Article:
A “disgusted” Alberto Contador hit out at the Spanish cycling federation, which he accused of “caving in” to pressure from anti-doping authorities after it proposed he serve a one-year ban from cycling.
The future of the three-time Tour de France champion has hung in the balance since he announced last August he had tested positive for traces of the banned substance clenbuterol during last July’s race.
Despite repeatedly denying taking any banned substances, blaming the result on food contamination, it increasingly looks like stage racing’s biggest talent will be banned for at least a year.
The Spanish cycling federation (RFEC) made a proposal last month to ban Contador for a year, an offer which was seen by experts as a compromise deal.
However Contador immediately vowed to appeal the ban as he had done nothing wrong.
He now believes the RFEC was pressured into making the proposal by the International Cycling Union (UCI) and the World Anti-Doping Agency (WADA) and feels “let down” by his federation’s failure to clear him.
“The UCI and WADA exerted a lot of pressure before that proposal” from the RFEC was made on January 26,” the Spaniard said in an interview with the Spanish news agency EFE on Thursday.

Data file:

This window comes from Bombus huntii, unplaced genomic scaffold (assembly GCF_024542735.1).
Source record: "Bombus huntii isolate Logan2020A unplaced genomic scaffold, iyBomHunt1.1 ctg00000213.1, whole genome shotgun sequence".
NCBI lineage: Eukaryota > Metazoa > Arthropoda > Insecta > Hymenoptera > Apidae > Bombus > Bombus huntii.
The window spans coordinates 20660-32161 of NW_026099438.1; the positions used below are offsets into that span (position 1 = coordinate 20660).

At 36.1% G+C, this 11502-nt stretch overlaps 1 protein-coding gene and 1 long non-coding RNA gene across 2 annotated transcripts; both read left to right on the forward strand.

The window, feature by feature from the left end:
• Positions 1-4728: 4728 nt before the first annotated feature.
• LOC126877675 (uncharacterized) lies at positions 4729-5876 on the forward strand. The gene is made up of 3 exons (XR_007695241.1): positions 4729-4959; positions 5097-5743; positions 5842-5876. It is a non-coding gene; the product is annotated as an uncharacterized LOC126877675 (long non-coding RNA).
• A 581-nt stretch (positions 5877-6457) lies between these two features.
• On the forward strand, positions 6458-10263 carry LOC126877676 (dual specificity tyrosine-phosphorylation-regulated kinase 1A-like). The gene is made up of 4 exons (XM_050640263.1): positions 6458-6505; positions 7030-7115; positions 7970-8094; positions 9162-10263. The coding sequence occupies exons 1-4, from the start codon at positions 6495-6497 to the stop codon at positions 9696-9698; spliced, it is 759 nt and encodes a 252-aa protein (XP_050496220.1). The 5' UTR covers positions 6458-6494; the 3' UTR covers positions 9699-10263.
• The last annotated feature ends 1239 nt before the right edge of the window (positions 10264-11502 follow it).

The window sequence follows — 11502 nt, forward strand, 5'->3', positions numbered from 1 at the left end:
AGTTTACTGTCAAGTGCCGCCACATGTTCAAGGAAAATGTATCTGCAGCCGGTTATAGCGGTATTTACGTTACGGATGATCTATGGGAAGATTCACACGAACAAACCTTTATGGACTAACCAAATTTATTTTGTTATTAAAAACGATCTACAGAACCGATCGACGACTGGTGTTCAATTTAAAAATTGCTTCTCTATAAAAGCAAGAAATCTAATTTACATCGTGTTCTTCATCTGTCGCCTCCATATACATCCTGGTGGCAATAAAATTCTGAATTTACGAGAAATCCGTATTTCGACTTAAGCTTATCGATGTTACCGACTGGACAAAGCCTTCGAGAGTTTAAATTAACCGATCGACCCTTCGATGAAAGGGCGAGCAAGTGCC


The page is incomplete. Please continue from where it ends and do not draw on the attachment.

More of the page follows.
“The RFEC knows I’ve always advocated an anti-doping stance. Everyone knows what’s going on, but now I’m in a position where I’m facing a ban. It really makes you lose confidence” in the system.
“I’m disgusted … I feel really let down by the attitude of the federation. This case has become way too politicized and it has prejudiced my case.”
He added: “The federation has our entire dossier. It is a long and comprehensive work which clears everything up.
“They could have consulted an article which proves my innocence, but they haven’t and for that I am disappointed,” he told EFE.
Support from on high
Contador got some encouragement from Spanish Prime Minister Jose Luis Rodriguez Zapatero, who spoke up in the rider’s defense.
“Zapatero says ‘there is no legal reason to sanction Contador,'” his office
said in a statement released on Twitter, @desdelamoncloa.
A defiant Contador said he would fight any future ban all the way: “I’m ready for whichever battle comes up.”
The RFEC is soon expected to confirm the length of Contador’s sanction.
If however the Spanish cycling authorities fail to ban Contador, the UCI, which is understood to want to apply the anti-doping rules to the letter, would likely appeal to the Switzerland-based Court of Arbitration for Sport (CAS) in a bid to ban the Spaniard.
The 28-year-old, also a former winner of the Giro d’Italia and Vuelta a España, would then lose his 2010 Tour de France victory.
Clenbuterol is a banned bronchodilator, which offers weight-loss/muscle-building advantages and is illicitly used in cattle. Contador claims he ate a steak that was contaminated by the drug. The substance was banned by the European Union in 1996 but some studies have shown it is still illegally administered by some cattle farmers.